Three Ways With Rustic Sourdough

23 12 2009

Rustic Sourdough with Spelt

Rustic Sourdough With Spelt


So, it’s the holiday season and everyone is busy, with work, shopping, making holiday goodies, etc. Not much time for making some normal everyday bread, right? Wrong! This dough is a bit tricky to work with if you’re not used to wet doughs, or if you really want to get your hands into it. But leave it alone, just giving it the minimum handling and it is easy as pie. It is also pretty easy to make some minor changes to the recipe and give a whole different feel to the bread.

Rustic Sourdough

Makes: 2 medium, or 3 small loaves

Time: Day 1: Elaborate starter. Day 2: Mix final dough, fold dough shape, proof, and bake.

Ingredients:

Ounces Grams Percent
Starter
Bread Flour 8 oz 230 gm 100
Water 5.25 oz 150 gm 67%
66% Levain 3 oz 85 gm 38%
Final Dough
Starter 16.25 oz 465 gm 91.8%
Bread Flour 14.7 oz 415 gm 83%
Spelt Flour 3 oz 85 gm 17%
Water 14.3 oz 405 gm 80.8%
Olive Oil 1 oz 28 gm 5.6%
Salt .4 oz 11 gm 2.3%
Final Weight
49.65 oz 1406 gm 280.5%
Optional
A: Fresh Sage 1 oz 28 gm 5.6%
A: Black Garlic 4 oz 113 gm 22.6%
B: Sesame Seeds 4 oz 113 gm 22.6%
B: Chinese 5 Spice .6 oz 17 gm 3.3%
Whole Grain Flour (in place of spelt) 3 oz 85 gm 17%

Directions:

  1. Elaborate your starter however you choose, but ending up with the same flour and water weights. (or make a commercial yeast preferment) Allow it to rise overnight.
  2. The next day cream the starter with the water and oil for the recipe.
  3. Mix together the flours, salt, and any other dry ingredients you are adding, then mix in the starter, water, and oil til the dough just starts to come together. It will be very wet, don’t expect it to form much of a ball. Let the dough sit covered in the bowl for 20 minutes
  4. Liberally dust your counter or work space and scrape the dough out. With lightly floured hands, give the dough a stretch and fold and place it seam side down in a lightly oiled bowl.
  5. Leave the bowl covered for 40 minutes to an hour, turn the dough out (seam side up) and give it another stretch and fold, then return it to the bowl. Repeat this process one more time after 40 minutes to an hour.
  6. Let the dough rise until nearly doubled, and turn it out again onto your work surface.
  7. Prepare well floured brotforms, or heavily flour a towel you can use for the final proofing of the bread. Treating the dough gently, separate it into however many pieces you want loaves. Do a letter fold on the dough, along the long side, bringing the bottom and top thirds into the middle and then move the loaf to the prepared towel or brotform. (seam side up)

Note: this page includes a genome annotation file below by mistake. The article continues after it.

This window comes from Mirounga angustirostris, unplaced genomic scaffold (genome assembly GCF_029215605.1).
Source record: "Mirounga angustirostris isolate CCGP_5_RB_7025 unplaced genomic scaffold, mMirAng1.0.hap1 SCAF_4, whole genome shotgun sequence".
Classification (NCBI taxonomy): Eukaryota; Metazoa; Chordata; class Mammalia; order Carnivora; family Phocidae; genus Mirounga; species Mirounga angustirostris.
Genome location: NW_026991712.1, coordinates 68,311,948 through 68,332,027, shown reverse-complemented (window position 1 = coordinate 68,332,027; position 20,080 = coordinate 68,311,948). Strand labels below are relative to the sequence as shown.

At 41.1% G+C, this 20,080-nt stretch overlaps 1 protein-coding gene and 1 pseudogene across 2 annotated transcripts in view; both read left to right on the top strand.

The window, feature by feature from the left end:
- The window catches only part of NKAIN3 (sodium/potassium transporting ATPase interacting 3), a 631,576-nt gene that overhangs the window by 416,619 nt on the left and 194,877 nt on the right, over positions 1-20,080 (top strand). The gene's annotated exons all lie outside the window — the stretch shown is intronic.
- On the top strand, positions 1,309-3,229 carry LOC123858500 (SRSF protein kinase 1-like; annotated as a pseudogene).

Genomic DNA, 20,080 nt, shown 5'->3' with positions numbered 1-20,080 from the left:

8. Leave the loaves, covered, to proof, for me this was about an hour and a half.
  9. Preheat the oven to 500 degrees with your baking stone (on the top or top middle rack) and steam pan inside and heat 2 cups of water to just shy of boiling.
  10. Very gently grab loaves rising on a towel, and as you move them to the peel or parchment paper, invert them so the seam side is down and stretch them to nearly twice their length. The dough may deflate quite a bit, don’t worry it will rise back up in the oven. If using brotforms, just invert the loaves onto parchment or a peel. Load the loaves into the oven and carefully pour the hot water into the steam pan. Be careful of the window and light bulbs in your oven
  11. Bake for 10 minutes, turn loaves 180 degrees and remove parchment paper if using. Continue baking for another 10-20 minutes. Be careful of the top of the loaf, the top rack position and high temperature can cause it to burn quickly. However, this bread is intended to be baked very dark on top, as long as the WHOLE top isn’t black and crispy you’re probably okay! Remove finished loaves to a cooling rack and let sit for at least 1 hour before cutting.

Those instructions may have made it seem more complex than it is, but this really just: barely mix, fold, fold, fold, divide, shape, proof, and bake! This dough takes really well to modifications, like other flours, increasing the whole grain flour (up to about double what is included), adding seeds, herbs, or small amounts of any other flavorful ingredient. I baked some of this to take in to work and ended up eating nearly a third of one of the loaves before I could stop myself, the creamy crumb, crispy crust, and flavor are very addicting! And I cannot recommend that black garlic enough, if you can find it… It is definitely worth including in bread! If not roasted garlic can probably somewhat substitute.

And this is, of course, my weekly submission to YeastSpotting!

Now for some pictures:

Rustic Sourdough with Spelt

Rustic Sourdough With Spelt


Rustic Sourdough with Spelt

Rustic Sourdough With Spelt


Rustic Sourdough with Spelt

Rustic Sourdough With Spelt


Rustic Sourdough

Rustic Sourdough With Spelt


Rustic Sourdough

Rustic Sourdough With Sesame Seeds and Chinese 5 Spice


Rustic Sourdough

Rustic Sourdough With Black Garlic and Sage and Teff Flour


Rustic Sourdough

Rustic Sourdough With Black Garlic and Sage and Teff Flour


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4 responses

26 12 2009
Stefanie

What a wonderful open crumb! Wet doughs are not so nice to handle but the resulting bread are always worth the trouble!

27 12 2009
Noel

Thanks!. Yeah, they can be tricky, I didn’t have too much trouble here except the black garlic bread (even in a BED of flour on the towel) stuck to the towel during proofing. They still turned out pretty well though, got a ton of oven spring!

27 12 2009
Joanne

I love the different variations you put on this bread! That Chinese five spice and sesame seed version is SO intriguing.

30 12 2009
Noel

The sesame seeds really make it, they add a really wonderful nuttiness that is complemented by the five spice.

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